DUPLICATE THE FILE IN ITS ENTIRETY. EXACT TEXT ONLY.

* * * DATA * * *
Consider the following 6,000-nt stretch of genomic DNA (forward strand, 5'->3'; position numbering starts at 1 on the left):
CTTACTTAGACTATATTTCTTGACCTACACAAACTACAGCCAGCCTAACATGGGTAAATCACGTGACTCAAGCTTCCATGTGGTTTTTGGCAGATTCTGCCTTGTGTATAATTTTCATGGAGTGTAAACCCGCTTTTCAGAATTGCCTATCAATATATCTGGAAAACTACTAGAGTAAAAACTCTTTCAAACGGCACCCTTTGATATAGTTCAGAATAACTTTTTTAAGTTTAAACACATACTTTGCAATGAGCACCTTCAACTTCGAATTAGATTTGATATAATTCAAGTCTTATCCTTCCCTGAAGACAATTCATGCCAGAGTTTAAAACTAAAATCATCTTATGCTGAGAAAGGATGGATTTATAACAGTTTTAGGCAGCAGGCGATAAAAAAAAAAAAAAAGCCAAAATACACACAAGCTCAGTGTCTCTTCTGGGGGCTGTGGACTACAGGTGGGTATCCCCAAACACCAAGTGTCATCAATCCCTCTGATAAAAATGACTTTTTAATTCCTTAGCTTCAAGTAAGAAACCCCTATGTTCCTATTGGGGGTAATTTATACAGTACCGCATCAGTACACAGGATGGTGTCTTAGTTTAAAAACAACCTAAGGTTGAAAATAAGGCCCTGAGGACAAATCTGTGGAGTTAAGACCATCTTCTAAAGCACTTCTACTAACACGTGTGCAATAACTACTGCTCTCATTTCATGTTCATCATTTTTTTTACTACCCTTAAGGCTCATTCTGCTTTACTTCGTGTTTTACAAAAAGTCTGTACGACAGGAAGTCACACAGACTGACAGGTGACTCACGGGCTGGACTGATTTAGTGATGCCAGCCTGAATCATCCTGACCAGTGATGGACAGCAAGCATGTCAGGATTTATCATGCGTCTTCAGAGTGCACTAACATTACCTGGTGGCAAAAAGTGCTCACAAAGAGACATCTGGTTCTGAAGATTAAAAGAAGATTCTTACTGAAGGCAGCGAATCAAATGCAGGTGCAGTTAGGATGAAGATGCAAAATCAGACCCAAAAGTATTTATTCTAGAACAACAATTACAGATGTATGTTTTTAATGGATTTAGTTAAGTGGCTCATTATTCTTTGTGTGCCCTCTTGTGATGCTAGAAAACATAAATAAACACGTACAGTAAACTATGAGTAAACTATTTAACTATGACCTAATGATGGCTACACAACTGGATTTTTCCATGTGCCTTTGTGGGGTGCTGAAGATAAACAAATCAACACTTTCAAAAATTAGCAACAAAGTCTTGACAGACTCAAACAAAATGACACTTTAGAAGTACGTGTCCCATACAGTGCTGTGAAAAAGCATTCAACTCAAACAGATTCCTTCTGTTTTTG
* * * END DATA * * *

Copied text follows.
Consider the following 6,000-nt stretch of genomic DNA (forward strand, 5'->3'; position numbering starts at 1 on the left):
CTTACTTAGACTATATTTCTTGACCTACACAAACTACAGCCAGCCTAACATGGGTAAATCACGTGACTCAAGCTTCCATGTGGTTTTTGGCAGATTCTGCCTTGTGTATAATTTTCATGGAGTGTAAACCCGCTTTTCAGAATTGCCTATCAATATATCTGGAAAACTACTAGAGTAAAAACTCTTTCAAACGGCACCCTTTGATATAGTTCAGAATAACTTTTTTAAGTTTAAACACATACTTTGCAATGAGCACCTTCAACTTCGAATTAGATTTGATATAATTCAAGTCTTATCCTTCCCTGAAGACAATTCATGCCAGAGTTTAAAACTAAAATCATCTTATGCTGAGAAAGGATGGATTTATAACAGTTTTAGGCAGCAGGCGATAAAAAAAAAAAAAAAGCCAAAATACACACAAGCTCAGTGTCTCTTCTGGGGGCTGTGGACTACAGGTGGGTATCCCCAAACACCAAGTGTCATCAATCCCTCTGATAAAAATGACTTTTTAATTCCTTAGCTTCAAGTAAGAAACCCCTATGTTCCTATTGGGGGTAATTTATACAGTACCGCATCAGTACACAGGATGGTGTCTTAGTTTAAAAACAACCTAAGGTTGAAAATAAGGCCCTGAGGACAAATCTGTGGAGTTAAGACCATCTTCTAAAGCACTTCTACTAACACGTGTGCAATAACTACTGCTCTCATTTCATGTTCATCATTTTTTTTACTACCCTTAAGGCTCATTCTGCTTTACTTCGTGTTTTACAAAAAGTCTGTACGACAGGAAGTCACACAGACTGACAGGTGACTCACGGGCTGGACTGATTTAGTGATGCCAGCCTGAATCATCCTGACCAGTGATGGACAGCAAGCATGTCAGGATTTATCATGCGTCTTCAGAGTGCACTAACATTACCTGGTGGCAAAAAGTGCTCACAAAGAGACATCTGGTTCTGAAGATTAAAAGAAGATTCTTACTGAAGGCAGCGAATCAAATGCAGGTGCAGTTAGGATGAAGATGCAAAATCAGACCCAAAAGTATTTATTCTAGAACAACAATTACAGATGTATGTTTTTAATGGATTTAGTTAAGTGGCTCATTATTCTTTGTGTGCCCTCTTGTGATGCTAGAAAACATAAATAAACACGTACAGTAAACTATGAGTAAACTATTTAACTATGACCTAATGATGGCTACACAACTGGATTTTTCCATGTGCCTTTGTGGGGTGCTGAAGATAAACAAATCAACACTTTCAAAAATTAGCAACAAAGTCTTGACAGACTCAAACAAAATGACACTTTAGAAGTACGTGTCCCATACAGTGCTGTGAAAAAGCATTCAACTCAAACAGATTCCTTCTGTTTTTG